Welcome back to our ongoing series exploring the reasons that you aren’t married.
Well, maybe we’re not talking about you, per se, but we’re looking at the various factors in singles’ lives that may stand in the way of marriage — factors you may or may not recognize in yourself. For the past few months we’ve talked about how to pray about this – to be open to seeing what areas of our lives may need healing, and how to ask for that healing.
This month we’re going to start talking about what some of those factors might be.
The way I see it, most of what gets in the way of marriage falls into two broad categories – things that make potential spouses not want us, and things that make us not want potential spouses. Breaking the second category down further, we have situations where there things about those potential spouses that make them unacceptable to us, and other times when we’re reluctant to take the risk because of something (ie fear) going on inside ourselves. Only we often confuse the last two. Not wanting to admit even to ourselves that we’re afraid, we blame our reluctance on some kind of fault – real or imagined – in the other person.
Welcome to the world of commitment-phobia.
Fear of commitment seemed like a great place to start this discussion of obstacles to marriage. I can’t speak for men, but I can tell you that women love commitment-phobia. We don’t necessarily love encountering it, of course. But we love diagnosing it. It’s the ultimate “It’s not me, it’s you.” Men don’t break up with us because they see something about us they don’t like. No, they leave us because they have deep-seated problems that keep them from recognizing our inherent wonderful-ness! A scorned woman enjoys nothing more than gathering her girlfriends around her well-worn copy of Men Who Can’t Love, and pointing to various paragraphs with a knowing look that says, “the poor, poor, terrified man couldn’t possibly appreciate me.”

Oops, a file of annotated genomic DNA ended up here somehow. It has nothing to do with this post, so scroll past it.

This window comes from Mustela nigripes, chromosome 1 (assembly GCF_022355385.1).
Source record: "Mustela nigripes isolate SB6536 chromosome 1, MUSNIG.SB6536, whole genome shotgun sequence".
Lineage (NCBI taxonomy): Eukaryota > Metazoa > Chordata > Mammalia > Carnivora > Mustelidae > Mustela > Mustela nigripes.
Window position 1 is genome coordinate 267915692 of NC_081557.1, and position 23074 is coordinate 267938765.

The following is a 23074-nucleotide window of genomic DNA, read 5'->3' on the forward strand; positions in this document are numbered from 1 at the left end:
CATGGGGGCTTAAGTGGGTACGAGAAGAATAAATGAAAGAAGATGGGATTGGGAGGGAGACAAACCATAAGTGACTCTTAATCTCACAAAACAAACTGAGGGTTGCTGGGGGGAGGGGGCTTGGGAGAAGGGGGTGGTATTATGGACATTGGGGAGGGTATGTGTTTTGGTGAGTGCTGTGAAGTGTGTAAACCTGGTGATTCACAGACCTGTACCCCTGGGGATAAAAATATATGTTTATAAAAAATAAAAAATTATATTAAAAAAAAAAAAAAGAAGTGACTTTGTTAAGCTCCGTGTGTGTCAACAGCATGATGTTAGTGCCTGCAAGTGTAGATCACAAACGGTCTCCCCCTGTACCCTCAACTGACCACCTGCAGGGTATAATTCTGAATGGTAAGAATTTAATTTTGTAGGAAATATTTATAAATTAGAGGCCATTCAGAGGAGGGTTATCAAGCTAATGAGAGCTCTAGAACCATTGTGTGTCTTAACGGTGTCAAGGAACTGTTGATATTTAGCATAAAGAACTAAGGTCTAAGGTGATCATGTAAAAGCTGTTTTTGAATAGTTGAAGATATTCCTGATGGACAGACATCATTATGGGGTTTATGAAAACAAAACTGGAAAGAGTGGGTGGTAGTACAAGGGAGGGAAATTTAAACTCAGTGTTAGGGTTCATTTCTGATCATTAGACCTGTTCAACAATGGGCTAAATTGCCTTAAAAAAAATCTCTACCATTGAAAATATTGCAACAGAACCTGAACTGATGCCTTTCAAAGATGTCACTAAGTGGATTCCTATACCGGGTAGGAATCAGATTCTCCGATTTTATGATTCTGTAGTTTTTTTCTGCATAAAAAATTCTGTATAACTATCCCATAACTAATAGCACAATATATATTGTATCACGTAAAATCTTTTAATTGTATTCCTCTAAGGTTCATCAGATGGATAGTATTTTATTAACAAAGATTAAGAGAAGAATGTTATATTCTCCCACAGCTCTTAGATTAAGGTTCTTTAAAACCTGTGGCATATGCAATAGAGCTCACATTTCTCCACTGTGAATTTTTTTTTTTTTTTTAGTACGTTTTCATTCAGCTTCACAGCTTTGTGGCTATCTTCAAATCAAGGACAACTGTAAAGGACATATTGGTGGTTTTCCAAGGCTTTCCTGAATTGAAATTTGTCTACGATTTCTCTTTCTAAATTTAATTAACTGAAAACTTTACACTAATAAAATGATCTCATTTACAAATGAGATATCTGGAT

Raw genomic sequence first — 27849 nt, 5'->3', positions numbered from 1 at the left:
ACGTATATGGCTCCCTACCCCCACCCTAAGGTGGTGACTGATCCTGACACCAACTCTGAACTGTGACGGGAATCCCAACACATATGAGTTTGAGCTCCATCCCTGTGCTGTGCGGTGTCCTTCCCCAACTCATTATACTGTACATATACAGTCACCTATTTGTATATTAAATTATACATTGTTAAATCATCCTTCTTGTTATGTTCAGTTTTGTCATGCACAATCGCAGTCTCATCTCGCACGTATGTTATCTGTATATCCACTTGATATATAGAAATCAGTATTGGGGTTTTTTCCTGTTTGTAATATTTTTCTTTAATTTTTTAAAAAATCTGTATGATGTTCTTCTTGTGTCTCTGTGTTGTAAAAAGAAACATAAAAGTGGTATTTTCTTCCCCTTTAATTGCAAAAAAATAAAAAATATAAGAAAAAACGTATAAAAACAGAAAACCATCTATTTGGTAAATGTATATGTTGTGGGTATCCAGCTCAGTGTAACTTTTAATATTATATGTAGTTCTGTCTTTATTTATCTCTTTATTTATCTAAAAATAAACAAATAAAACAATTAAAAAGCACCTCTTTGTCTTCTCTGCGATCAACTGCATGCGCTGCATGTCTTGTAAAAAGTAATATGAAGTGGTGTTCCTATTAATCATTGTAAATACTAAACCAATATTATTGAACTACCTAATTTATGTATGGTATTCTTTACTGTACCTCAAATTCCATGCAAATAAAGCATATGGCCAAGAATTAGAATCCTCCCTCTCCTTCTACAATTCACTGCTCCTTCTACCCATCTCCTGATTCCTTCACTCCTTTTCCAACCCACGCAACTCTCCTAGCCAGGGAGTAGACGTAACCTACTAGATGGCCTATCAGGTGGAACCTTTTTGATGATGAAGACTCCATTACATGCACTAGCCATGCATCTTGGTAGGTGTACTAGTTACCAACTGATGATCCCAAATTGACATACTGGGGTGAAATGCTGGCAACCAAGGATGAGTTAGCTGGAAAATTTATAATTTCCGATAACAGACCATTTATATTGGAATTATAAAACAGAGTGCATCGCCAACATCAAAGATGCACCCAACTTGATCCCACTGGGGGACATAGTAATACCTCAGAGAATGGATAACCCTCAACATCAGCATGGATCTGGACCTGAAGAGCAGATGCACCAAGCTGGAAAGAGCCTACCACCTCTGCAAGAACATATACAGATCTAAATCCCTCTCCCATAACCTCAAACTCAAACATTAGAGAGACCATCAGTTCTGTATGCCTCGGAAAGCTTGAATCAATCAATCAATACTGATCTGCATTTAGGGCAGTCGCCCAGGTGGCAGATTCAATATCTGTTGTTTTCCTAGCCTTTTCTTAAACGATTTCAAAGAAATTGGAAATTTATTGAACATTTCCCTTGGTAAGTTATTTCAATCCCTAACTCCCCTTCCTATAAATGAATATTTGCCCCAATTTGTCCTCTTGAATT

Of course, just because you’re paranoid doesn’t mean they aren’t out to get you, and even a blind squirrel finds a nut, and a stopped clock is right twice a day, and some people – male and female – really are afraid of commitment.
Because I write about single issues while actually living as a single person, I try to keep a balanced perspective about these things. And so, on this topic, I rely on two different books. One, He’s Scared, She’s Scared, is about understanding the hidden fears that sabotage our relationships. It’s quite good, except of course for the all-pervasive assumption that “healthy” unmarried relationships include sexual activity. The other book is He’s Just Not That Into You, which is basically about the female tendency to psychoanalyze various men’s bad behavior instead of getting on with our lives. It’s far too vulgar to recommend without a warning, but the overall message about respecting ourselves can be really helpful.
And so, with that balanced perspective in mind, let’s begin what is sure to be a multi-part series on the ins and outs of commitment-phobia.
First of all, I think it’s important to note that anyone who isn’t just a little scared of permanent commitment isn’t really paying attention. I mean, it’s permanent. It’s about giving the entire rest of your life to another person. That’s a big deal. It’s risky. And anyone who denies experiencing the slightest trepidation about it is either in denial or just doesn’t take it seriously enough to find it frightening.